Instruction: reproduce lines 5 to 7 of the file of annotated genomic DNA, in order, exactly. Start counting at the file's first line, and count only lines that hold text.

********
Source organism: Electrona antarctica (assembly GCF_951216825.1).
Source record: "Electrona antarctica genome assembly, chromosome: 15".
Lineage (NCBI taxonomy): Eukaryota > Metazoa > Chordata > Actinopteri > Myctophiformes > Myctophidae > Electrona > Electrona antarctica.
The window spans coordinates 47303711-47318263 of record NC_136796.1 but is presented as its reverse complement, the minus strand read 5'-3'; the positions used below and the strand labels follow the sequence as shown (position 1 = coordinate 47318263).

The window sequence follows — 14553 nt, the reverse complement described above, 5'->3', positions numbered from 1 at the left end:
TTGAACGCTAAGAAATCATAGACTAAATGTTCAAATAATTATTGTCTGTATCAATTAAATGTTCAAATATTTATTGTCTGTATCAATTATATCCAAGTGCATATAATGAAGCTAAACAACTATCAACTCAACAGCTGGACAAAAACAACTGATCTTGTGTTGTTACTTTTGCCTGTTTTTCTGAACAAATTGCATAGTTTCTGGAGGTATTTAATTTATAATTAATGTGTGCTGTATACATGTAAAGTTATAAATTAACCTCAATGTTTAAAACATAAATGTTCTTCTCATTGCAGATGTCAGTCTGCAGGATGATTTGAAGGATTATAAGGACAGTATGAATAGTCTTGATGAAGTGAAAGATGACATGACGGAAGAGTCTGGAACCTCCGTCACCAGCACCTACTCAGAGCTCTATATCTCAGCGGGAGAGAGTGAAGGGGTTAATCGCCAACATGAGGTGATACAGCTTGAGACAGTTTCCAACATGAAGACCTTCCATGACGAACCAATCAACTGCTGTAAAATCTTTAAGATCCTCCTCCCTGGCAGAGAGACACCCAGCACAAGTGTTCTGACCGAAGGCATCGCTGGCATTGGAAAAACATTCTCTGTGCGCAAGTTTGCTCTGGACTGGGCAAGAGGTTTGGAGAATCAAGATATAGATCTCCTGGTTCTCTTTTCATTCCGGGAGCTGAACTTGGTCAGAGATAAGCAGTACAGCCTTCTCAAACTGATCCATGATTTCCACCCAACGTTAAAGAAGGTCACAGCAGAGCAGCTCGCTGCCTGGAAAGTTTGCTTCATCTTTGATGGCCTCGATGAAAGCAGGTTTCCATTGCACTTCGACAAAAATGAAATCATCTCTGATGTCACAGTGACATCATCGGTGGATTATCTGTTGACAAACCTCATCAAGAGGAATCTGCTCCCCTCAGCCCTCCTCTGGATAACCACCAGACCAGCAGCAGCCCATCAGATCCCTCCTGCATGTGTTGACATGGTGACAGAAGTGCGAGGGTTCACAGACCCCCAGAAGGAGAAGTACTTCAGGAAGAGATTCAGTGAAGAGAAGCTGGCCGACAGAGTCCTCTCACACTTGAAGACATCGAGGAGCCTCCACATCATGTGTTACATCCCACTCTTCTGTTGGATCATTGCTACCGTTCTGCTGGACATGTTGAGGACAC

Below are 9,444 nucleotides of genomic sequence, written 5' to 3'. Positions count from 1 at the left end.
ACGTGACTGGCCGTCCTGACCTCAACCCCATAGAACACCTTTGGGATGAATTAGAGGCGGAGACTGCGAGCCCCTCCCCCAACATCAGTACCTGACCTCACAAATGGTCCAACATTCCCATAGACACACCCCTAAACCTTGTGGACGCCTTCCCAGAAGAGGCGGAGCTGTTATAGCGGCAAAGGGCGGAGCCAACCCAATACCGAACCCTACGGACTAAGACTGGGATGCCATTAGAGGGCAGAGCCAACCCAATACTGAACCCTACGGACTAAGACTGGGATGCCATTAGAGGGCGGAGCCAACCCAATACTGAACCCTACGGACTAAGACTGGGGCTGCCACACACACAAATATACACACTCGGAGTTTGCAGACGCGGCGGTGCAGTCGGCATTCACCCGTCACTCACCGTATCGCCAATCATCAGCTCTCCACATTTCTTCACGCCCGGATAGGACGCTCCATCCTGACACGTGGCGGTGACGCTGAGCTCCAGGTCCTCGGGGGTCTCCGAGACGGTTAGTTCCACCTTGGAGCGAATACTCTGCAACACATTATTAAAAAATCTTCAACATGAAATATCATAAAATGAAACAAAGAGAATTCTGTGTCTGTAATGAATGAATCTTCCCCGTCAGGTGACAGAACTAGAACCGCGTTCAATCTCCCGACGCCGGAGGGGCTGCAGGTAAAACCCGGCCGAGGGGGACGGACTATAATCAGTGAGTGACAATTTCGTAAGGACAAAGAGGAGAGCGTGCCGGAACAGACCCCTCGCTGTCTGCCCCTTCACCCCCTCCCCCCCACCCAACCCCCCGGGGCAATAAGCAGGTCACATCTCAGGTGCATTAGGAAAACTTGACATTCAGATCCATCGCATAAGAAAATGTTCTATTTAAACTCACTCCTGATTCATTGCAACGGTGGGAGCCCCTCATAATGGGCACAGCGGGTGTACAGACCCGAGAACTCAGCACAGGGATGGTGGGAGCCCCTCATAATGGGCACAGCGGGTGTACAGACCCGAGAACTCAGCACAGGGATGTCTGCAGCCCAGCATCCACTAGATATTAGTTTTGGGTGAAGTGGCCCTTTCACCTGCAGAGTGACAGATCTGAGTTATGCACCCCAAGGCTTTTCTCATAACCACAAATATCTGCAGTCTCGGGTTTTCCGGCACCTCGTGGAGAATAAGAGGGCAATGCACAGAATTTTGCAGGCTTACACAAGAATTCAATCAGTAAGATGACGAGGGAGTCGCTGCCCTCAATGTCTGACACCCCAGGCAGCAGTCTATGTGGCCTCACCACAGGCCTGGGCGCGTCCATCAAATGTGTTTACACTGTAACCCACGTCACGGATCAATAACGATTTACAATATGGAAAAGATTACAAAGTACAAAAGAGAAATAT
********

The window sequence follows — 14553 nt, the reverse complement described above, 5'->3', positions numbered from 1 at the left end:
TTGAACGCTAAGAAATCATAGACTAAATGTTCAAATAATTATTGTCTGTATCAATTAAATGTTCAAATATTTATTGTCTGTATCAATTATATCCAAGTGCATATAATGAAGCTAAACAACTATCAACTCAACAGCTGGACAAAAACAACTGATCTTGTGTTGTTACTTTTGCCTGTTTTTCTGAACAAATTGCATAGTTTCTGGAGGTATTTAATTTATAATTAATGTGTGCTGTATACATGTAAAGTTATAAATTAACCTCAATGTTTAAAACATAAATGTTCTTCTCATTGCAGATGTCAGTCTGCAGGATGATTTGAAGGATTATAAGGACAGTATGAATAGTCTTGATGAAGTGAAAGATGACATGACGGAAGAGTCTGGAACCTCCGTCACCAGCACCTACTCAGAGCTCTATATCTCAGCGGGAGAGAGTGAAGGGGTTAATCGCCAACATGAGGTGATACAGCTTGAGACAGTTTCCAACATGAAGACCTTCCATGACGAACCAATCAACTGCTGTAAAATCTTTAAGATCCTCCTCCCTGGCAGAGAGACACCCAGCACAAGTGTTCTGACCGAAGGCATCGCTGGCATTGGAAAAACATTCTCTGTGCGCAAGTTTGCTCTGGACTGGGCAAGAGGTTTGGAGAATCAAGATATAGATCTCCTGGTTCTCTTTTCATTCCGGGAGCTGAACTTGGTCAGAGATAAGCAGTACAGCCTTCTCAAACTGATCCATGATTTCCACCCAACGTTAAAGAAGGTCACAGCAGAGCAGCTCGCTGCCTGGAAAGTTTGCTTCATCTTTGATGGCCTCGATGAAAGCAGGTTTCCATTGCACTTCGACAAAAATGAAATCATCTCTGATGTCACAGTGACATCATCGGTGGATTATCTGTTGACAAACCTCATCAAGAGGAATCTGCTCCCCTCAGCCCTCCTCTGGATAACCACCAGACCAGCAGCAGCCCATCAGATCCCTCCTGCATGTGTTGACATGGTGACAGAAGTGCGAGGGTTCACAGACCCCCAGAAGGAGAAGTACTTCAGGAAGAGATTCAGTGAAGAGAAGCTGGCCGACAGAGTCCTCTCACACTTGAAGACATCGAGGAGCCTCCACATCATGTGTTACATCCCACTCTTCTGTTGGATCATTGCTACCGTTCTGCTGGACATGTTGAGGACAC

Below are 9,444 nucleotides of genomic sequence, written 5' to 3'. Positions count from 1 at the left end.